Legislators Mangold and Currie don’t see eye-to-eye on HB 480
Lawmakers continue to argue the merits of House Bill 480, an out-of-state sellers use tax bill which would collect sales tax on purchases made over the internet.
Rep. Vince Mangold, R-Brookhaven, voted in favor of it, while Rep. Becky Currie, R-Brookhaven, stood firm against it.
Rep. Trey Lamar, R-Senatobia, who introduced the bill, said there is already a law requiring this tax that is not being enforced and this bill aims to fix that.
Supporters of the bill say this would provide the state with the funding needed to repair Mississippi’s poor infrastructure. Opponents of the bill do not support collecting more taxes from the people of the state. Although the bill passed originally by a vote of 79-38, it is now being held on a motion to reconsider.
“Rep. Lamar explains it well,” Mangold said. “It is already a law and this just helps in the process of collecting what is already owed.”
Mangold wants to see the money collected be used toward infrastructure.
“The biggest thing 480 does is earmark the money to go to help in the effort of fixing the roads and bridges,” he said. “It wouldn’t amount to enough to fix everything but it would be a good start.”
The legislator believes those who make purchases online shouldn’t be exempt from paying taxes. “I’m not for raising taxes on anyone, but if you bought something here in our local stores you would have to pay taxes on it,” he said. “Also, this only applies to the people who shop online but those who don’t shop online will still get the benefits of having the roads and bridges fixed.”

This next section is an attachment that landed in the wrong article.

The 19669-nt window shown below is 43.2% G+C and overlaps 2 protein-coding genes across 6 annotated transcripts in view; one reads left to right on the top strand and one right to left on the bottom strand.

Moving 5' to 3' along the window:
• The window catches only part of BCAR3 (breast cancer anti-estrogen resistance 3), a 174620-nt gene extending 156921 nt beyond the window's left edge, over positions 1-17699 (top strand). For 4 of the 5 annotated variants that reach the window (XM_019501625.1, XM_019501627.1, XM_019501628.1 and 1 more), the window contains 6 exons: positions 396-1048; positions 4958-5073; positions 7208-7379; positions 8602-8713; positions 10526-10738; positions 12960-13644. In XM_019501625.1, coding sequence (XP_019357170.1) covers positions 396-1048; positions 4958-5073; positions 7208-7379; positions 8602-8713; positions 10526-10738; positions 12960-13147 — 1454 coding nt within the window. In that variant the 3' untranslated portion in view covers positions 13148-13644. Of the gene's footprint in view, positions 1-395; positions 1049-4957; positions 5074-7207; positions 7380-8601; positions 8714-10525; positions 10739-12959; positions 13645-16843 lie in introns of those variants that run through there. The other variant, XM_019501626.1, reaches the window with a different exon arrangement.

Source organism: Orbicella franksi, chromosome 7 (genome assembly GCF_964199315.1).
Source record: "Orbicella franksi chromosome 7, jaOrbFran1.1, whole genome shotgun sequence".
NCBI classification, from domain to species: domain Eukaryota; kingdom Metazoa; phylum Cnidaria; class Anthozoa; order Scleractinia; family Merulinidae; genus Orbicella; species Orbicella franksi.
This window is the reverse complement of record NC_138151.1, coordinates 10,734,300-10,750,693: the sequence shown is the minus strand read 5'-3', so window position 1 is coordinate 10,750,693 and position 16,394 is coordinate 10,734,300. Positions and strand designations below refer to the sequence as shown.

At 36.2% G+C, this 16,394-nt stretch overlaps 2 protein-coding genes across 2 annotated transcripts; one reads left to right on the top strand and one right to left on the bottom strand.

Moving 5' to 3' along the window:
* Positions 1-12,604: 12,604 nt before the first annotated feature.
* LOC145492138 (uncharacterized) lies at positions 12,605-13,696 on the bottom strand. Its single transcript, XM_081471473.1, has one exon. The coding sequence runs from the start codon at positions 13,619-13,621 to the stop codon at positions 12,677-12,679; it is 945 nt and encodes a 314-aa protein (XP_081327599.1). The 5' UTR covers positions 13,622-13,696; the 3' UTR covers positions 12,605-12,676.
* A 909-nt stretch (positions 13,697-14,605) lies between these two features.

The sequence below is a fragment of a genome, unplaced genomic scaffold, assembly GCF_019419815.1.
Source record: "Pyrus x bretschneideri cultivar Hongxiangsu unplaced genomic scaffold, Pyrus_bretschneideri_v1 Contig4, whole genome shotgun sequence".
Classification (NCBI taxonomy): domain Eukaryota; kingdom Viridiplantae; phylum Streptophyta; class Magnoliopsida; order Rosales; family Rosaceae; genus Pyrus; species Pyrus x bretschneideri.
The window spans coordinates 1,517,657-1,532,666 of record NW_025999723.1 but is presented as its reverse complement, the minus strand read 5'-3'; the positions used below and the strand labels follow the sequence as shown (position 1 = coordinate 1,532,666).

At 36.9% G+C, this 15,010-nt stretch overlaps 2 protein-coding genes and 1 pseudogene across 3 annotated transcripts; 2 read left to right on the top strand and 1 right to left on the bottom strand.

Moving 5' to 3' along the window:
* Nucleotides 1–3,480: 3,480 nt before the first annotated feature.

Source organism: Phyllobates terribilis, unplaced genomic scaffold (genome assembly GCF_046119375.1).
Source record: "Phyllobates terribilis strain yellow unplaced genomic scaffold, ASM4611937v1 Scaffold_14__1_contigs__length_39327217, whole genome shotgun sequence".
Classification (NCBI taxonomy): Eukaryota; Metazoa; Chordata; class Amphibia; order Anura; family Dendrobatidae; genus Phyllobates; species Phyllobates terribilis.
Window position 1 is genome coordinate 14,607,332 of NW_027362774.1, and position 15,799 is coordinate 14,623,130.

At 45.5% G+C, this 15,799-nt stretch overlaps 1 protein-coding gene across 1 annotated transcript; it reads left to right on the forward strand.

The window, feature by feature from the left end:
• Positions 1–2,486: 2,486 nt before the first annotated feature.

Currie said she doesn’t support HB 480. “The problem is that the Mississippi Department of Revenue cannot possibly audit for the collection of this tax, so this bill goes from a voluntary tax to a enforced tax which makes it a new tax,” she said. “If it is not a new tax we shouldn’t have had to have legislation.”
She said brick-and-mortar stores have adapted to the competition.
“It is also being said that local small businesses cannot compete with internet stores and this law is an attempt to level the playing field,” she said.
“We all know that it is cheaper to walk in a store to support local business and not pay shipping. But many of those small local stores have adapted their business and also sell online.”
Currie said the loss of sales taxes through internet sales does not affect the state’s ability to provide basic functions of government such as infrastructure and education.
“If this is true, then why have our total state revenues steadily increased even as internet sales have also continually increased?” she asked.
“The more money people have in their pockets, the more they have to invest in the economy. Do not forget that businesses do not pay sales taxes, they collect them from you the customer and remit them to the state.”
Currie believes some of the answers lie in how the Mississippi Department of Transportation is spending taxpayer dollars.
“I know that we need to have money for roads and bridges but I have asked for an audit of MDOT as have several legislators to see where the huge amount of money goes every year,” she said.
“As of today, I still haven’t seen an audit. Until we know where our tax dollars are going should we charge more?”
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